Background: The pathogens involved in central nervous system (CNS) infections are various, such as viruses, bacteria, and fungi, so a syndromic approach can be required. In addition, since their rapid and accurate detection is very crucial, molecular diagnostics using cerebrospinal fluid is becoming the emerging standard method.
Methods: The study was conducted retrospectively to identify the incidence and distribution patterns of the pathogens according to gender, age, season, and month and to analyze their codetection from August 2017 to July 2020. It was also conducted to investigate turn-around times (TATs) according to the detection method. The detection methods were FilmArray® Meningitis/Encephalitis (M/E) method (FilmArray), Cepheid® Xpert EV assay (Xpert), and Multiplex PCR method for five species of bacteria.
Results: The overall incidence for at least one pathogen was 13.9% (346/2,496). The highest incidence was shown in age group 4 (3 - 6 years), with 27.4%. The detection rates by FilmArray, Xpert, and Multiplex PCR method were 39.8%, 41.7%, and 0.4%, respectively. Enterovirus (EV) showed the highest incidence rate, which accounted for 37.0%. The distribution of the pathogens according to the age groups were the highest in age group 4, with 47.5% (168/354), followed by 27.4% (97/354) in age group 5. Of the ten cases in which bacteria were detected, S. agalactiae accounted for 60.0% (6/10), most of which occurred in age group 1. E. coli K1, L. monocytogenes, and N. meningitidis were not detected. In the viral distribution, EV accounted for the highest proportion in all age groups. The overall proportion of EV accounted for 87.6% (310/354), followed by human parechovirus with 2.8% (10/354). The most commonly detected season was summer, comprising 75.1%. A total of eight cases of co-detection with two pathogens accounted for 1.6% (8/507) in FilmArray. In FilmArray, all TATs were found to be shorter than Xpert.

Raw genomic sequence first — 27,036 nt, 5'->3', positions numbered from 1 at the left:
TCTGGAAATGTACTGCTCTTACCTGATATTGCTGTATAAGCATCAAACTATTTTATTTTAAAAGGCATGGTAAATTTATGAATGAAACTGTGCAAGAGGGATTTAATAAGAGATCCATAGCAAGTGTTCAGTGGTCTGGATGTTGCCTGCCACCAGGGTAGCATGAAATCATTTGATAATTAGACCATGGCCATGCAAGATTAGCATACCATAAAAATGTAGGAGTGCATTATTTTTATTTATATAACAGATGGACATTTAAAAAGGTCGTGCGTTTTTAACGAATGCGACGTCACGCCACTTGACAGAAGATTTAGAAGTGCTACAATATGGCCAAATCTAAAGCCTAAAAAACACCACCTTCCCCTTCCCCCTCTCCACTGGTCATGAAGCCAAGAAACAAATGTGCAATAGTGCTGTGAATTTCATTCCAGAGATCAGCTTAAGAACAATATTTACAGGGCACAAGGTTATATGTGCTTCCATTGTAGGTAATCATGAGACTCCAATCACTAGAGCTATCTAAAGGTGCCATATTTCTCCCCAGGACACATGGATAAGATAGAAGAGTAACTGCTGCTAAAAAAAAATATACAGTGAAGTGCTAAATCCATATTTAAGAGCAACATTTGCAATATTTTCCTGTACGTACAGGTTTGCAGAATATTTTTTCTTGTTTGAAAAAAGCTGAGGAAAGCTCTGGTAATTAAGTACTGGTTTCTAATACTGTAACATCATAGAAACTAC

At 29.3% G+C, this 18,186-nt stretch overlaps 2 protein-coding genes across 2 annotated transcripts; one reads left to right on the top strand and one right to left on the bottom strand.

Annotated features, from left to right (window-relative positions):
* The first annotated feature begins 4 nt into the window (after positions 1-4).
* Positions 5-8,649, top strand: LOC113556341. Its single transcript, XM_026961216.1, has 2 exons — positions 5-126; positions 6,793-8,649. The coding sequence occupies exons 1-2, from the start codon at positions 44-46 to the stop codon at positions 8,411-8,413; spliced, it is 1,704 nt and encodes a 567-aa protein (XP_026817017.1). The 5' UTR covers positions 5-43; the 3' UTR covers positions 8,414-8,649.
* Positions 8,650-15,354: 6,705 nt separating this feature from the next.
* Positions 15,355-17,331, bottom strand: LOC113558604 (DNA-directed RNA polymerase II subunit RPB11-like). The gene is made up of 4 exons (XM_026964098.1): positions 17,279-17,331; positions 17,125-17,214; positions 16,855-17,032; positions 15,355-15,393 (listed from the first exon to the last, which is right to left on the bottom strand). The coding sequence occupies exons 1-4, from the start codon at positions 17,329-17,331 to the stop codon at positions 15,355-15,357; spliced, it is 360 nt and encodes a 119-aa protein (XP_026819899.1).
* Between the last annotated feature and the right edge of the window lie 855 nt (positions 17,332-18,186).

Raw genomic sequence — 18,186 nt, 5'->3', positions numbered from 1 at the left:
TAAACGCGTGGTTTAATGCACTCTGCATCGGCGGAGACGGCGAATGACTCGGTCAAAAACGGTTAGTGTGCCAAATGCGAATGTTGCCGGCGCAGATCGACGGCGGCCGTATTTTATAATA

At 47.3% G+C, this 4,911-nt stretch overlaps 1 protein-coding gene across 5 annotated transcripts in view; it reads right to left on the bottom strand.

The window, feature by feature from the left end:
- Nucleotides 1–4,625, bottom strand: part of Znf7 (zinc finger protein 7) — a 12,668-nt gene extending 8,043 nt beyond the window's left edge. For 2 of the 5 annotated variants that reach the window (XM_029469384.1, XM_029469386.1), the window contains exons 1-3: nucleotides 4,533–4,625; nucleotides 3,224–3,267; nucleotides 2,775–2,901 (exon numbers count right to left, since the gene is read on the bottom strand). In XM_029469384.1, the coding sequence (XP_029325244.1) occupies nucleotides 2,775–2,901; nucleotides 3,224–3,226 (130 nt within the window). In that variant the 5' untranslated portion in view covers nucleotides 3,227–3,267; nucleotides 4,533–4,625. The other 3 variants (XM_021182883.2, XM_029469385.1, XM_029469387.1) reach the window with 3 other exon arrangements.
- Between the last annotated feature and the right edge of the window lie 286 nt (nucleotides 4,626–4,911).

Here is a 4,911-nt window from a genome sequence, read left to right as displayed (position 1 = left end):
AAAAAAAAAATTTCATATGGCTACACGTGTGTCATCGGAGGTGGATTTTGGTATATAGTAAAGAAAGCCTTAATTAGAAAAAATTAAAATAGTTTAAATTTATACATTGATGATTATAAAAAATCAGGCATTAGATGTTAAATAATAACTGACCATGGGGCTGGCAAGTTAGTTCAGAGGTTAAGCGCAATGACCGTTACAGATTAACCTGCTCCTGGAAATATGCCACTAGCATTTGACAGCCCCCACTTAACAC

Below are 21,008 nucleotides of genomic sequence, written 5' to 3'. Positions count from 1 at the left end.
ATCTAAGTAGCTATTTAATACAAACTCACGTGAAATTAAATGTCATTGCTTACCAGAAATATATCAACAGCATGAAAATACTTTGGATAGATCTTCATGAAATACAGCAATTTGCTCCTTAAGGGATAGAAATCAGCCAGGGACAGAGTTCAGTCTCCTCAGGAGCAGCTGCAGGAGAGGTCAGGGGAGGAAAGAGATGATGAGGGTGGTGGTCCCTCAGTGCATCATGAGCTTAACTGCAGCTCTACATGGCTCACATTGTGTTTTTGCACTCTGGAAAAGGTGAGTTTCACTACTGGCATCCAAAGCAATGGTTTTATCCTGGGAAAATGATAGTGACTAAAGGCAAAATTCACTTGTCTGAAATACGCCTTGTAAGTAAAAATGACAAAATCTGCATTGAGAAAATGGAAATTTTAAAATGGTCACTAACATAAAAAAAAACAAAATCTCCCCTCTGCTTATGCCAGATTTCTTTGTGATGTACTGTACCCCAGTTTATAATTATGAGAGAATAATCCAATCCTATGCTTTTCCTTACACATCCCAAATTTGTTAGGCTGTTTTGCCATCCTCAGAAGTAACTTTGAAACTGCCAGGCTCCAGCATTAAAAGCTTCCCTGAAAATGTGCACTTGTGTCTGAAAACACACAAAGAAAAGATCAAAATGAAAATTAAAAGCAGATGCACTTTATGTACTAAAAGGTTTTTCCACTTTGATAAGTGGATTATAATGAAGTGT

Conclusions: The information on the incidence and distribution patterns of the pathogens causing CNS infections and their rapid detection are critically important to clinicians in the management of immunocompromised patients, elderly, and children. The expeditious molecular diagnostics for these pathogens would be valuable in medical decisions by clinicians.